I just really don't know what to say. I'm sorry that you keep finding out different stuff. I'm so sorry that you and your family have to suffer through this. Cancer is so unfair. I wish it were all straightforward and there were cures.

Felicia said...

Thank you for letting us know what is happening. I'm sending positive thoughts your way.

Lesley said...

We will be praying for you and wish you all the very best for the coming week. xx

Christina. B said...

your in our prayers.

Strawberry Cat said...

I wanted to let you know that my dad got into a bad motorcycle accident at the beginning of the summer. My dad has always been a free spirit, and he didn't always have a job (so no savings) and definitely didn't have insurance. Luckily he got covered by some magical state aid, but the very, very small town I'm from had a benefit for him. They had a spaghetti dinner (his favorite) that asked for donations, a silent auction, and local bands played all day and night at the local bars, who gave all their tips to my dad. In that one day my dad and his fiance received $12,000 from family, friends, and random people who heard about the benefit on the radio. That way his fiance was able to spend a lot of time with him while he was in the hospital and put a down payment on a wheel chair accessible home.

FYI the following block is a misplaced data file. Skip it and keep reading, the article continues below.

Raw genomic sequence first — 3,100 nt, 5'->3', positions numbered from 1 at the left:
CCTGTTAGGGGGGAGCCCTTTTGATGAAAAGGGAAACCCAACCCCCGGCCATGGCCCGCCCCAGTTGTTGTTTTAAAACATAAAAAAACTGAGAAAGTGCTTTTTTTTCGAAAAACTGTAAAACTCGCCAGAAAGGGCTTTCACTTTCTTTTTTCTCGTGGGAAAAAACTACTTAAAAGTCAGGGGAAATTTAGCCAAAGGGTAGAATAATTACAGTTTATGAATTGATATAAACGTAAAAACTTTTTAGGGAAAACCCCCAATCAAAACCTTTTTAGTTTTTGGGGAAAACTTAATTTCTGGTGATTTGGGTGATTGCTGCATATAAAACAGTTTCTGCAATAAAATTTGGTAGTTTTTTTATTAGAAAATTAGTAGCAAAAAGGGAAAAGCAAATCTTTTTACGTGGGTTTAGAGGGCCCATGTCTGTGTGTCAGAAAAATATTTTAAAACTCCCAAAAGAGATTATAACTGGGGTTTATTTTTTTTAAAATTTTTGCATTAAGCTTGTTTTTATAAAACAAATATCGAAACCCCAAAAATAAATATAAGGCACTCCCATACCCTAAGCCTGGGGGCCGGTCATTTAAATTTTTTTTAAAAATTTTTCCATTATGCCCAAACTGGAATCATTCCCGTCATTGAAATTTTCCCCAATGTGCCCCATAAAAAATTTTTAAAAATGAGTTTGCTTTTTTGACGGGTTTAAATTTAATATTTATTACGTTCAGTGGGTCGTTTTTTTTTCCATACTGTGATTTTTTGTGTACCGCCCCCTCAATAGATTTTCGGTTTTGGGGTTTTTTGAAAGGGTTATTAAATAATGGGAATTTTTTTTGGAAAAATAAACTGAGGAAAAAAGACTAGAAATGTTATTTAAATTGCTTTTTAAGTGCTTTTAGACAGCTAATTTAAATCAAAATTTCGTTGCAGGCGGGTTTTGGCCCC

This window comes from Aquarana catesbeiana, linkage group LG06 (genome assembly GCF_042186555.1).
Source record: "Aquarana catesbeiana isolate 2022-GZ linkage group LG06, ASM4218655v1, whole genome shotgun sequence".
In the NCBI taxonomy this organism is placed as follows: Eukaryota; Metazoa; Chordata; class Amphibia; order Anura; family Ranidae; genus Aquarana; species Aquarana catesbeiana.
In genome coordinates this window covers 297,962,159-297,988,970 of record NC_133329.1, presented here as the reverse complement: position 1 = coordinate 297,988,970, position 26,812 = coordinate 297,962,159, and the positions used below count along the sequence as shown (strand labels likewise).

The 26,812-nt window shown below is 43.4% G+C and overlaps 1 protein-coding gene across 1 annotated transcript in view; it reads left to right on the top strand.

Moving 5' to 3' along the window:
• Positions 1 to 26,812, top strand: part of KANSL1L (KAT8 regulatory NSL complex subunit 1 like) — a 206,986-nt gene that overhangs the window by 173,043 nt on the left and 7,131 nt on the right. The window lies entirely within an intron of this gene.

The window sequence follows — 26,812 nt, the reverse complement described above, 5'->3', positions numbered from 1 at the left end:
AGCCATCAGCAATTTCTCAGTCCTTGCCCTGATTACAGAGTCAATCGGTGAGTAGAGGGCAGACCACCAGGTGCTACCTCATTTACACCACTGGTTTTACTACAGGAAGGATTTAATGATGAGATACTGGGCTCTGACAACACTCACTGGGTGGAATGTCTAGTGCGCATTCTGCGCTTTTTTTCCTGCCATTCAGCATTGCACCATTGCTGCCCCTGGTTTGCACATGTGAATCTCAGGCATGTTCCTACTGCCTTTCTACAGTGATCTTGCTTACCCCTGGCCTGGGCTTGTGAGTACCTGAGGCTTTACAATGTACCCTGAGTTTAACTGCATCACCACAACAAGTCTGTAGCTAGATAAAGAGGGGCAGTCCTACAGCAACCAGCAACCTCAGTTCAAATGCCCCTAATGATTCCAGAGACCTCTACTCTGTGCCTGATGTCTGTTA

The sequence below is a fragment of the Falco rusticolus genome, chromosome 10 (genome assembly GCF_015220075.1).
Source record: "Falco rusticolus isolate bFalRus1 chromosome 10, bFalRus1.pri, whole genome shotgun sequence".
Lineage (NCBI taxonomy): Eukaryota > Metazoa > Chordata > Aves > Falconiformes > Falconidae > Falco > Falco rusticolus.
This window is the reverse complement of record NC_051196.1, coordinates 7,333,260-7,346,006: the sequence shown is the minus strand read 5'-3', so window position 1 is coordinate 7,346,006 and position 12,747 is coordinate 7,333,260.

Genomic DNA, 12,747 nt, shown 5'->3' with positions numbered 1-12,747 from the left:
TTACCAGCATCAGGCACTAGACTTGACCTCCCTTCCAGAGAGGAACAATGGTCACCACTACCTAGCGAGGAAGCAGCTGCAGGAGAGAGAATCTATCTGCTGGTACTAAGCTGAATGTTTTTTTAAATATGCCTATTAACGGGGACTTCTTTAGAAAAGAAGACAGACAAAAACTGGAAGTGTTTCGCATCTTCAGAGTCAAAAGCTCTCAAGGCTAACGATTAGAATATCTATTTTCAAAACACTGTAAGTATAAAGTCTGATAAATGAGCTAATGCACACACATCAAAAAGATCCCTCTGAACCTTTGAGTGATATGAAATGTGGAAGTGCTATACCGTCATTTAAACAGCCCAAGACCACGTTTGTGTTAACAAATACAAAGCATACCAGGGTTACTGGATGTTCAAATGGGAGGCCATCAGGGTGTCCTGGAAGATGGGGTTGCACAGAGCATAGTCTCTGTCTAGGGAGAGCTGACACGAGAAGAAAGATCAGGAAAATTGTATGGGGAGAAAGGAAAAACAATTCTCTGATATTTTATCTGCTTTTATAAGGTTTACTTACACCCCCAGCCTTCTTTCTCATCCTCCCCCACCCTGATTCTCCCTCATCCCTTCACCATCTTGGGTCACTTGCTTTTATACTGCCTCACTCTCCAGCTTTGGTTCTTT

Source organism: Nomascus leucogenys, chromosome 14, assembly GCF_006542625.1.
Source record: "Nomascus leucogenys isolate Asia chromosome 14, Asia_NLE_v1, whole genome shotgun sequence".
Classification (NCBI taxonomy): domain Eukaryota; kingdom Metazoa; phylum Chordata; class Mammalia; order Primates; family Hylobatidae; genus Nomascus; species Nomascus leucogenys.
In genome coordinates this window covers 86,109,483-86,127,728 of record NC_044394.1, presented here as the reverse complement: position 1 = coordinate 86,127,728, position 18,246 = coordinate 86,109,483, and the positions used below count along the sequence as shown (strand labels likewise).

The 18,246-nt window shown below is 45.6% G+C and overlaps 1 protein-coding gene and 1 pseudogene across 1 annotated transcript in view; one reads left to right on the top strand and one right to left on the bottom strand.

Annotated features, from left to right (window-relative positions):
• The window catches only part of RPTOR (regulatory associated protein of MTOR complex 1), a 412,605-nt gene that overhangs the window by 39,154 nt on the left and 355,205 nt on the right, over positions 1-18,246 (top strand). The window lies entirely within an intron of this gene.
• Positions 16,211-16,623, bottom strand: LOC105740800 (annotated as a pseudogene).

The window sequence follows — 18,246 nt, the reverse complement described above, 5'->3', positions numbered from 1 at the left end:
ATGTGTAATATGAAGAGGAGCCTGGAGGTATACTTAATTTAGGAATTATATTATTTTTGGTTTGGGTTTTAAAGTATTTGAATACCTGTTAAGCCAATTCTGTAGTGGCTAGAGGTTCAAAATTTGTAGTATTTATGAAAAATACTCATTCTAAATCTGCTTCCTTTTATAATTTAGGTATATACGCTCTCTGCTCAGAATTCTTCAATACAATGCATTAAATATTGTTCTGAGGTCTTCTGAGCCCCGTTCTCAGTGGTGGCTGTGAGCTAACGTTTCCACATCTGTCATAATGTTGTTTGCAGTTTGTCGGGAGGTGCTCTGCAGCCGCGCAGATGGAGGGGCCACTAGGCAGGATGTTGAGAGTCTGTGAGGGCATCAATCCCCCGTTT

So know that in times of need people become more generous than you can ever imagine. I hope things fall into place and you guys are able to focus on treatment and recovery rather than if John is able to keep a job.

Once again, I'll have you and your family in my thoughs.

ellen said...

my thoughts and prayers are with you both.

lindsey said...

Oh I am so sorry. You are lucky that your FIL had his friend take a look. It makes things scarier now, but probably much better in the long run. Again, please let us know if we can do anything for you!!

Kieran said...

He may be able to get disability from the government. One of my friends is going through chemo, and he gets disability from the state to supplement him while he can't work. I hope things work out with the NIH.

Christina said...

You're both in my thoughts.

Chara Michele said...

Keeping you both in my thoughts & prayers...

I wish there was more I could do though, words just don't seem quite enough at a time like this.

Jody said...

You remain in my thoughts.

African Kelli said...

Oh my! I am so sorry you are going through this, but know you are in my thoughts. I believe in miracles and I also have the utmost respect for chemo. My friend Rex was saved by chemo last year when they found Hodgkins.
I'll pray you've already found the right treatment.